Rumours about Nico Hulkenberg's future at Williams appear to be true, with reports that the young German is set to be replaced by former ART Grand Prix team-mate and successor as GP2 Series champion Pastor Maldonado in 2011.

The Venezuelan, who finally claimed the GP2 crown after four mercurial seasons in the feeder series, has made no secret of the backing he can bring to an F1 team, and reports in Brazil claim that Williams - which is set to lose several high-profile sponsors at the end of the year - looks ready to take the bait. With Rubens Barrichello providing a veteran view on the development of the Grove team's latest car, Hulkenberg would be the unfortunate victim of the Williams' need to find the budget for 2011, despite beginning to grow as an F1 driver in recent races.

Should he be confirmed - and the deal, according to Grande Premio's new F1 magazine Warm Up, was completed in Caracas earlier this month - Maldonado will become the third GP2 Series champion to make his F1 debut with Williams, following in the footsteps of Hulkenberg and inaugural title winner Nico Rosberg, now with Mercedes. Already disappointed at failing to keep hold of Rosberg, who left for the apparent success offered by the team that won the 2009 F1 title as Brawn GP, Williams now appears to be on the verge of having to release Hulkenberg from a multi-year contract - and face the possibility that the German could wind up in opposition next season.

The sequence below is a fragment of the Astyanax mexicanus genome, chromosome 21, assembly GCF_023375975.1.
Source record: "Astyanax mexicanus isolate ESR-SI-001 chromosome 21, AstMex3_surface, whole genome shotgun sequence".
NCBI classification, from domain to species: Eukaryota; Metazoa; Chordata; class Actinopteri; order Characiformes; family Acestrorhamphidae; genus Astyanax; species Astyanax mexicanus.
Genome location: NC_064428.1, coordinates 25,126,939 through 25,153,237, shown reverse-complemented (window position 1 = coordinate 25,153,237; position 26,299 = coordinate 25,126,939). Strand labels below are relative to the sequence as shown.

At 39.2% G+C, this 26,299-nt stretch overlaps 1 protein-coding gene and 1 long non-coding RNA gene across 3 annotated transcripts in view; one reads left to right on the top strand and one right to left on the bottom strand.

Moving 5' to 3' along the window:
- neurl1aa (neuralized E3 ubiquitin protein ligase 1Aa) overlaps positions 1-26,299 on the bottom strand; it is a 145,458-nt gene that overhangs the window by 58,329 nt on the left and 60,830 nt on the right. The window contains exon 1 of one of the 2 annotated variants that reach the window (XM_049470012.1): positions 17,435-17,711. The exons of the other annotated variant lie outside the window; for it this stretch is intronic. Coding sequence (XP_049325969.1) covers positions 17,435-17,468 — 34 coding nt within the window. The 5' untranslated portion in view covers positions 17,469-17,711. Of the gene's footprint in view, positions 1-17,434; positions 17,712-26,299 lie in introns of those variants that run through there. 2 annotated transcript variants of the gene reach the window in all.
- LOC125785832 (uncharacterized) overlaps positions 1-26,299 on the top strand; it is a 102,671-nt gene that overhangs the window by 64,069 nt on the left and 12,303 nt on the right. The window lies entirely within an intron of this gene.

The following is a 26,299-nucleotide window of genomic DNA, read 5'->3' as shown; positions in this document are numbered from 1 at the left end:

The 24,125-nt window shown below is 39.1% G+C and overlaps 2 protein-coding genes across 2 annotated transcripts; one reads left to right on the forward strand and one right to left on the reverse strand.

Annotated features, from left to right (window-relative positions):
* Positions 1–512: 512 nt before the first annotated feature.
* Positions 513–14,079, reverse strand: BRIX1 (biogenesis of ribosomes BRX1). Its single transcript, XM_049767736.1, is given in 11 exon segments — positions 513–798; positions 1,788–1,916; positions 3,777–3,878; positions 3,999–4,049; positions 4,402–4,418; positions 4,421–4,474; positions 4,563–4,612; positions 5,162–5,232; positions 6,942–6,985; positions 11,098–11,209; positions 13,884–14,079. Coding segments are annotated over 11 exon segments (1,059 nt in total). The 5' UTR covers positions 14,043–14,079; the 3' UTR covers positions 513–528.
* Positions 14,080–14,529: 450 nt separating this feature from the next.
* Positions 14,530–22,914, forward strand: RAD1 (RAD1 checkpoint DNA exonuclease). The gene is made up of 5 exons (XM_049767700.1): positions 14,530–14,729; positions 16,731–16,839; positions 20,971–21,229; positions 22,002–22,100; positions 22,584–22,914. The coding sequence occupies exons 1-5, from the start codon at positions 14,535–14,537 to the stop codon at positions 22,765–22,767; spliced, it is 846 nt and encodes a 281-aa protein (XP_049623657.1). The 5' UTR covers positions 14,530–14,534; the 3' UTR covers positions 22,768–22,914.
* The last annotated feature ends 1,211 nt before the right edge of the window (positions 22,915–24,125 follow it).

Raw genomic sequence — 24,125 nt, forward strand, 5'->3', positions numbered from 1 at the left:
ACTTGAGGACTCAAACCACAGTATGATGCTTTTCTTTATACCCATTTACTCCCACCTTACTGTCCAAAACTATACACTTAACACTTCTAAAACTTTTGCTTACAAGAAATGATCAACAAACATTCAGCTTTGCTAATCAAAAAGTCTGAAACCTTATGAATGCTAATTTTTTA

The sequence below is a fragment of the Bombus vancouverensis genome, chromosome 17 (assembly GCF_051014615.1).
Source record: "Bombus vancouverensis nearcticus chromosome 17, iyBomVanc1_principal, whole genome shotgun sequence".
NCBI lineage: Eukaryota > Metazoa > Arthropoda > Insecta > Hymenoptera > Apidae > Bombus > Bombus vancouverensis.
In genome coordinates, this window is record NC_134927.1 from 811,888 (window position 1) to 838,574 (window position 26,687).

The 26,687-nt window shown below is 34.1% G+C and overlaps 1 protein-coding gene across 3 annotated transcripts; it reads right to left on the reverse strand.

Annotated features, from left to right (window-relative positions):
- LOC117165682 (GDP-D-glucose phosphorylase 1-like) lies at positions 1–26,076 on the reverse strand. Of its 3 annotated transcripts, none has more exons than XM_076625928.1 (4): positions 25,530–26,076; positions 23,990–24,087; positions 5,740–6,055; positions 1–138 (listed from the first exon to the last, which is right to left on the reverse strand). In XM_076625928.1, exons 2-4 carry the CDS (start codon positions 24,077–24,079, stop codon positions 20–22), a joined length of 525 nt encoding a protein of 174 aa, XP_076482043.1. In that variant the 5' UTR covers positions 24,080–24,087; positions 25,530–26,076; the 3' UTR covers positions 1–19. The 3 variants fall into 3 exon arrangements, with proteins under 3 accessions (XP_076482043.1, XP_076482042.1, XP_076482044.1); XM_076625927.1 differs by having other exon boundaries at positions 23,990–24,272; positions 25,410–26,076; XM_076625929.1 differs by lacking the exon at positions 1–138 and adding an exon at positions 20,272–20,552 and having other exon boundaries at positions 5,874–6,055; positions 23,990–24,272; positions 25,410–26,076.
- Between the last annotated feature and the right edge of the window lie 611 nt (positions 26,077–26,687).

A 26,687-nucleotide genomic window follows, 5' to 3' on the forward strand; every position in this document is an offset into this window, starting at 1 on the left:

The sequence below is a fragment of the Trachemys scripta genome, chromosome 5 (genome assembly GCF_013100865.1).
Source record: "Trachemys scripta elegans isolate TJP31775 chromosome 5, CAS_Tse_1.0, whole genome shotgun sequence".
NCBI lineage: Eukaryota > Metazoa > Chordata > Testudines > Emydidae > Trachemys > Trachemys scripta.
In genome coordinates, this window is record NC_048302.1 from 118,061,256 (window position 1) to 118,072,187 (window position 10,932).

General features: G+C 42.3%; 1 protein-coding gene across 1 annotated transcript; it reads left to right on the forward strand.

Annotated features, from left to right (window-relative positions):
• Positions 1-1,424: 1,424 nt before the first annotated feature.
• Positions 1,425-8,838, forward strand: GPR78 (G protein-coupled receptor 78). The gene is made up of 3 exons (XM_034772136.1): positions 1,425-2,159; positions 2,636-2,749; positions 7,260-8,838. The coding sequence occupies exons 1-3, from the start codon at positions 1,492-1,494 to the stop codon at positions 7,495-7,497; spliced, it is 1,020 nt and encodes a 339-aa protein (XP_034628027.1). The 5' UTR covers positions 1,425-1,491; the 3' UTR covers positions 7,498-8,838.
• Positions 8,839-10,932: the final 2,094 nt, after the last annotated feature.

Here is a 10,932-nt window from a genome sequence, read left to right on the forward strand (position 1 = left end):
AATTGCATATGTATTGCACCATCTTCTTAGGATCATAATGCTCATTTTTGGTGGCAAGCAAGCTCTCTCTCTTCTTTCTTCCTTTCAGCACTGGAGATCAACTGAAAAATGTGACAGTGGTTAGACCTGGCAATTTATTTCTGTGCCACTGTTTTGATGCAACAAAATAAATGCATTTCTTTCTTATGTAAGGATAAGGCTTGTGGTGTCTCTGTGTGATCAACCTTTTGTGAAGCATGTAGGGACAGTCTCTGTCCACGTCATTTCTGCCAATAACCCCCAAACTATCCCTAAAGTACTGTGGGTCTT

Maldonado's deal is reportedly backed up by EUR15m from state-owned national petroleum giant PDVSA, which formerly back EJ Viso as far as a one-off Friday practice session with Spyker in 2006, confirming the former's claim that he has the support of the government behind him.

Neither party has spoken of the deal and, indeed, Hulkenberg continues to insist that he has a future at Williams. Speaking to Grande Premio on the eve of the first Korean Grand Prix, the German says he will not be looking for sponsors to shore up his position, but hopes to remain a part of the Grove team's 2011 campaign.

"I do not want to be seen as a pay driver," he explained, "I have never wanted this and it's not my intention to start now. For me, what matters is talent - and I hope the team believes this too

"I think there is interest on both sides and I am quite confident we will continue together, but there is still nothing official from the team and nothing that I can talk about right now. What I can say is that the best thing for me - for my career and my development - would be to remain at Williams, because the car next year will be very competitive. The sooner [I know], the better, but we still have lots of travel, and that always makes everything more difficult. Therefore, I believe that we will only have a definition in a few weeks."


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